This award honors an entrepreneur in the health care or health care tech business scene who is making strides in the industry.

Critical Care Surgeon Chris Tignanelli, MD, MS, is passionate about the use of artificial intelligence and health informatics to improve healthcare. Relying his expertise, Tignanelli and a team of researchers developed an algorithm during the pandemic to identify potential COVID-19 cases based upon the results of chest x-rays. The team’s research will soon be published in an academic journal and submitted for FDA approval. Upon approval, the new algorithm will be available at no cost for more than 450 healthcare systems worldwide, which could help identify COVID-19 patients sooner while protecting healthcare workers from unintentional exposure to COVID-19.

Community Paramedic Angela Townsend, CMPA, NRP

Category: First Responder
This award honors an emergency responder who has provided exceptional service to the Twin Cities community.

Launched in 2018, our Community Paramedic Program identifies and fills gaps in traditional healthcare practices by bringing care directly to patients in the community. During the pandemic, the program’s at-home patient visits helped protect highly vulnerable people from COVID-19. Townsend, a leader in the program, made sure the people under her care had continued access to safe, helpful, and empowering medical assistance without leaving home and potentially being exposed to the virus. Often, she also found herself serving as emotional support for patients dealing with increased feelings of loneliness and isolation during the pandemic. At every step of the way, Townsend strives to provide personal care and make supportive connections with patients.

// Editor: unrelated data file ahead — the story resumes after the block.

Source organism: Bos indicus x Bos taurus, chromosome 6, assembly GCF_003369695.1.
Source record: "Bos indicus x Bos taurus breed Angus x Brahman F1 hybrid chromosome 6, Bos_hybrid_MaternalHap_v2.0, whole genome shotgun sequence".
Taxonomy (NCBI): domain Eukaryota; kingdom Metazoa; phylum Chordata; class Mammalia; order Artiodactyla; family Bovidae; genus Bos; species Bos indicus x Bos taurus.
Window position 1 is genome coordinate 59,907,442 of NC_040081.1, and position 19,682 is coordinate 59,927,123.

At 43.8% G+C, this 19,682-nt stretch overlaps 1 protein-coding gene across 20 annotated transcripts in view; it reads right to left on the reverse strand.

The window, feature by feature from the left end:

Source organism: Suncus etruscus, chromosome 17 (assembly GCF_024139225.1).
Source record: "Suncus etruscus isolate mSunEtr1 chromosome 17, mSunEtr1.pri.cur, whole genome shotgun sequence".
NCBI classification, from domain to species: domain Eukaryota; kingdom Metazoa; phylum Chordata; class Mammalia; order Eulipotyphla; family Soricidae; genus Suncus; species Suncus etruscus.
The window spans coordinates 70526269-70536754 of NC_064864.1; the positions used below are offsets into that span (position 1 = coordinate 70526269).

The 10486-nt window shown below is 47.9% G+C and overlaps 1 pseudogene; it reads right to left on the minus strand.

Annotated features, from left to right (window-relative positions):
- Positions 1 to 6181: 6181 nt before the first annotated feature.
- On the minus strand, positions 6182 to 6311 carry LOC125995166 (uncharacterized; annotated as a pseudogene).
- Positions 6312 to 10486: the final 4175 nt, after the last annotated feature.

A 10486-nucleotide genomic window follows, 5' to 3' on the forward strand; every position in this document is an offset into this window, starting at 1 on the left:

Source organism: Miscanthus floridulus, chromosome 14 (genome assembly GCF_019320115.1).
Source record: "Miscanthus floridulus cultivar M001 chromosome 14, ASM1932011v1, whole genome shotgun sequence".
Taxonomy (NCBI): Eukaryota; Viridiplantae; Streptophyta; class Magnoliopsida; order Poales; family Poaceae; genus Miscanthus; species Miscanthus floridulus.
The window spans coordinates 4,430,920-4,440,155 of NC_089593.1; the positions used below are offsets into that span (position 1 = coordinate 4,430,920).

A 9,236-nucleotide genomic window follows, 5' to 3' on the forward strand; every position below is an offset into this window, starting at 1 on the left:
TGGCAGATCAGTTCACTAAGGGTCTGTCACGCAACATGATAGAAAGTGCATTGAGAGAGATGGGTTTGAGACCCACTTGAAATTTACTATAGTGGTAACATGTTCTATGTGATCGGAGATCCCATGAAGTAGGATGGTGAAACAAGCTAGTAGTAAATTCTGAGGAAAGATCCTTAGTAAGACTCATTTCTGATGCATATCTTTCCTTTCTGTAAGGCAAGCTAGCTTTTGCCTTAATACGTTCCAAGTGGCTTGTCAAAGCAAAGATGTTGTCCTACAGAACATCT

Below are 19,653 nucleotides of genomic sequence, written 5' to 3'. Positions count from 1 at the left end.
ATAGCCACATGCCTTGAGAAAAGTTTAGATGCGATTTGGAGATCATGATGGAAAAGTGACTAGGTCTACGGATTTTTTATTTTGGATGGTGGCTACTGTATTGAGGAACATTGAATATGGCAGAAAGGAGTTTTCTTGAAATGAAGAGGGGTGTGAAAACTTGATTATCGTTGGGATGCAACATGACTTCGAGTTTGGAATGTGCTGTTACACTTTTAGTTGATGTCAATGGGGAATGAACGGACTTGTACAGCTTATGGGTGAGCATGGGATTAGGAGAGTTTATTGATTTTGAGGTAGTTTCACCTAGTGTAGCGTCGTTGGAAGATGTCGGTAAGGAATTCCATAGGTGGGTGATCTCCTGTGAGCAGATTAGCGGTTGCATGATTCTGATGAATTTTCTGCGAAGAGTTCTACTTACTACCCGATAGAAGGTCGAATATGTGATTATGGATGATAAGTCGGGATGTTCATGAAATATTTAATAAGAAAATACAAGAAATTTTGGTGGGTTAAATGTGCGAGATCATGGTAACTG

Registered Nurse Laura Triplett, RN

Category: Health Care Practitioner — Nonphysician
This award honors physician's aides, nurse practitioners, nurses, doctors of pharmacy, and clinical psychologists who stand out in their field for exceptional service within the industry and are making an impact on the Twin Cities community.

At the start of the pandemic, Registered Nurse Laura Triplett, RN, volunteered to serve at M Health Fairview Bethesda Hospital, the state’s first and only hospital fully dedicated to the care of COVID-19 patients. COVID-19 patients who passed away while hospitalized at Bethesda often couldn’t have their whole family present during their final moments. For Triplett, the idea that loved ones couldn’t spend that time together was devastating – so she created mementos for families by printing electrocardiogram (ECG) strips of deceased patients’ last heartbeats. She rolled them up neatly inside of glass jars, tied a heart token around the lid and sent them to families along with a handwritten note. Her work reached beyond hospital walls and touched the lives of countless community members, something that M Health Fairview is committed to as one of the largest healthcare providers in Minnesota.